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Do you see what I mean? charting changing representations and receptions of the disabled body in contemporary and pop cultural performance

Hadley, Bree J. (2011) Do you see what I mean? charting changing representations and receptions of the disabled body in contemporary and pop cultural performance. In Hadley, Bree J. (Ed.) Australasian Association for Theatre Drama & Performance Studies Conference 2011, 28 June - 1 July 2011, Monash University, Melbourne, Vic. (Unpublished)

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    Abstract

    The meaning of the body emerges through acts of seeing, looking and staring in daily and dramatic performances. Acts that are, as Maike Bleeker argues1, bound up with the scopic rules, regimes and narratives that apply in specific cultures at specific times. In Western culture, the disabled body has been seen as a sign of defect, deficiency, fear, shame or stigma. Disabled artists – Mat Fraser, Bill Shannon, Aaron Williamson, Katherine Araniello, Liz Crow and Ju Gosling – have attempted, via performances that co-opt conventional images of the disabled body, to challenge dominant ways of representing and responding such bodies from within. In this paper, I consider what happens when non-disabled artists co-opt images of the disabled body to draw attention to, affirm, and even exoticise, eroticise or beautify, other modalities of or desires for difference. As Carrie Sandahl has noted2, the signs, symbols and somatic idiosyncrasies of the disabled body are, today, transported or translated into theatre, film and television as a metaphor or "master trope" for every body’s experience of difference. This happens in performance art (Guillermo Gomez-Pena’s use of a wheelchair in Chamber of Confessions), performance (Marie Chouinard's use of crutches, canes and walkers to represent dancers’ experience of becoming different or mutant during training in bODY rEMIX /gOLDBERG vARIATIONS), and pop culture (characters in wheelchairs in Glee or Oz). In this paper, I chart changing representations and receptions of the disabled body in such contexts. I use analysis of this cultural shift as a starting point for a re-consideration of questions about whether a face-toface encounter with a disabled body is in fact a privileged site for the emergence of a politics, and whether co-opting disability as a metaphor for a range of difference differences reduces its currency as a category around which a specific group might mobilise a politics.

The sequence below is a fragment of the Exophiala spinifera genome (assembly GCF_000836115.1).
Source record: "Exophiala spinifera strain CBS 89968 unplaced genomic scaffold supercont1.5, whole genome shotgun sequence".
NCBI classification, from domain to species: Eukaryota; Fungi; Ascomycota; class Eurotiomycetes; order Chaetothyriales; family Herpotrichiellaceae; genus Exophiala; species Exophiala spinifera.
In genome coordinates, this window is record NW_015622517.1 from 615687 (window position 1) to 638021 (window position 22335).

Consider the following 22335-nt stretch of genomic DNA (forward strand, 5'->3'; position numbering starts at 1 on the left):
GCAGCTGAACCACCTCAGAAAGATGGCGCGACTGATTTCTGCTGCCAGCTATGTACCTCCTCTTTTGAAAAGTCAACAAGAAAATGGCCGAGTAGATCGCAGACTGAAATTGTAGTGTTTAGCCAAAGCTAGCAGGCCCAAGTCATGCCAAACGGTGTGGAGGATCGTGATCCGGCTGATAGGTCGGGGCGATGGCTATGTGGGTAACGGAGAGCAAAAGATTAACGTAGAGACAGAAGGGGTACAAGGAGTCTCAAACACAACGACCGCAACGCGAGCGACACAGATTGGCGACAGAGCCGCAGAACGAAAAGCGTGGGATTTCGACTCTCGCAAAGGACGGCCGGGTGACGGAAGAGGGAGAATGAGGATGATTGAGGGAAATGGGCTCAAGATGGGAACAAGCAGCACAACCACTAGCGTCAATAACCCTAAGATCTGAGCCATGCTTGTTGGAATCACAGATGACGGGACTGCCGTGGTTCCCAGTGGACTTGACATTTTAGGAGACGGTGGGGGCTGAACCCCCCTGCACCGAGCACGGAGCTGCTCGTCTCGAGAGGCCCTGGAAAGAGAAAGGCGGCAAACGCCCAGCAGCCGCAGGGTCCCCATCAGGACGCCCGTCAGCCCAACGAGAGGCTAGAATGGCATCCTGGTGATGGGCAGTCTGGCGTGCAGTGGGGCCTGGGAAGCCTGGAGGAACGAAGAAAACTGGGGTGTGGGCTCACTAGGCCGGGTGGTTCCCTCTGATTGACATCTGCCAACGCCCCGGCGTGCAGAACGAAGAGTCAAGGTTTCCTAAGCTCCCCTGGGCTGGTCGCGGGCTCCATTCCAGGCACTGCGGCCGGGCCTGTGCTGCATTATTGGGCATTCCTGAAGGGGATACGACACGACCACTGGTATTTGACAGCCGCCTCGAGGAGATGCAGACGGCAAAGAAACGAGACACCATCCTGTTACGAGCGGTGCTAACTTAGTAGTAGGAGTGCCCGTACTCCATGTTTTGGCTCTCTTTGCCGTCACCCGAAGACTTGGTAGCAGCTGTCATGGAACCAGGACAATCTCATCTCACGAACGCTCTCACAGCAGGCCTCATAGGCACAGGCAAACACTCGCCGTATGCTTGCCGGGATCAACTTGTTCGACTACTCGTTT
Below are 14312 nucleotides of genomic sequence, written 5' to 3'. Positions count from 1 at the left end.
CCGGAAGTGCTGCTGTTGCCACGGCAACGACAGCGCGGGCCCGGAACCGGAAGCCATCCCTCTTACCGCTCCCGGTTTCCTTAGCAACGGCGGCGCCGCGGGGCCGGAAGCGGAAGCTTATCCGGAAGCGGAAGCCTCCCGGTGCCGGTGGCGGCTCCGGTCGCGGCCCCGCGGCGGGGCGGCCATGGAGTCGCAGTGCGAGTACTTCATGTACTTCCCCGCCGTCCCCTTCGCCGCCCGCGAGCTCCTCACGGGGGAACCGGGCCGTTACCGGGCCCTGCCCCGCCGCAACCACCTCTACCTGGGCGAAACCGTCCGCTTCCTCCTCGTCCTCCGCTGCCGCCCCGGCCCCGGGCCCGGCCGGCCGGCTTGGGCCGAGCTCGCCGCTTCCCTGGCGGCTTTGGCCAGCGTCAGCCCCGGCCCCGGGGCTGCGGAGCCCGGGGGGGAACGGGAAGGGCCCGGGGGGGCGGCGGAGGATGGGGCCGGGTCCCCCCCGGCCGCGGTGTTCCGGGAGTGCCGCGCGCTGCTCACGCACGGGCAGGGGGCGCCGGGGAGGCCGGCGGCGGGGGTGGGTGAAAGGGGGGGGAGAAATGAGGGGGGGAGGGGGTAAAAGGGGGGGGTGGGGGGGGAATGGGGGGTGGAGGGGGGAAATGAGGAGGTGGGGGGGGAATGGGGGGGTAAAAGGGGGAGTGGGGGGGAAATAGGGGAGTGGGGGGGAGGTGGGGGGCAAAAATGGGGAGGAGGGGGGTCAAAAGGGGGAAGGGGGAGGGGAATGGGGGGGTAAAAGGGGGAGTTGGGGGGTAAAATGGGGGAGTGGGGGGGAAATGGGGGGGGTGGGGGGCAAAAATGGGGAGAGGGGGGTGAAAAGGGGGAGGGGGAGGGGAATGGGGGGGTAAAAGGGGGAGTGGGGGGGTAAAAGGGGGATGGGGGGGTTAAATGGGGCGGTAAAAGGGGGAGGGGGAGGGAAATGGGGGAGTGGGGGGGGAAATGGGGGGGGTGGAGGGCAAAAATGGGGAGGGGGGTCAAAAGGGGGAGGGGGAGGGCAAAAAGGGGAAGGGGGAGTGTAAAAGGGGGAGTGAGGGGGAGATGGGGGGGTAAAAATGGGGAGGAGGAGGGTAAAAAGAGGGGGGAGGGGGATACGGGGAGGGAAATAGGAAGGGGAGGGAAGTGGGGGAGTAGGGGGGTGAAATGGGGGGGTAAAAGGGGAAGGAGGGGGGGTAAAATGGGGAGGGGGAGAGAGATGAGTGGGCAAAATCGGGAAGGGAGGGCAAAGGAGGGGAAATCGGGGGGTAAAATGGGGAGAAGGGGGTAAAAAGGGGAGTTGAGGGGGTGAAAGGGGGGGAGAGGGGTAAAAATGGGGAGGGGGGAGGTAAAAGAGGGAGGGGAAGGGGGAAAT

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    ID Code: 50292
    Item Type: Conference Paper
    Subjects: Australian and New Zealand Standard Research Classification > STUDIES IN CREATIVE ARTS AND WRITING (190000) > PERFORMING ARTS AND CREATIVE WRITING (190400) > Drama Theatre and Performance Studies (190404)
    Divisions: Current > Schools > Drama
    Current > QUT Faculties and Divisions > Creative Industries Faculty
    Past > Institutes > Institute for Creative Industries and Innovation
    Deposited On: 15 May 2012 12:38
    Last Modified: 06 Sep 2013 15:56

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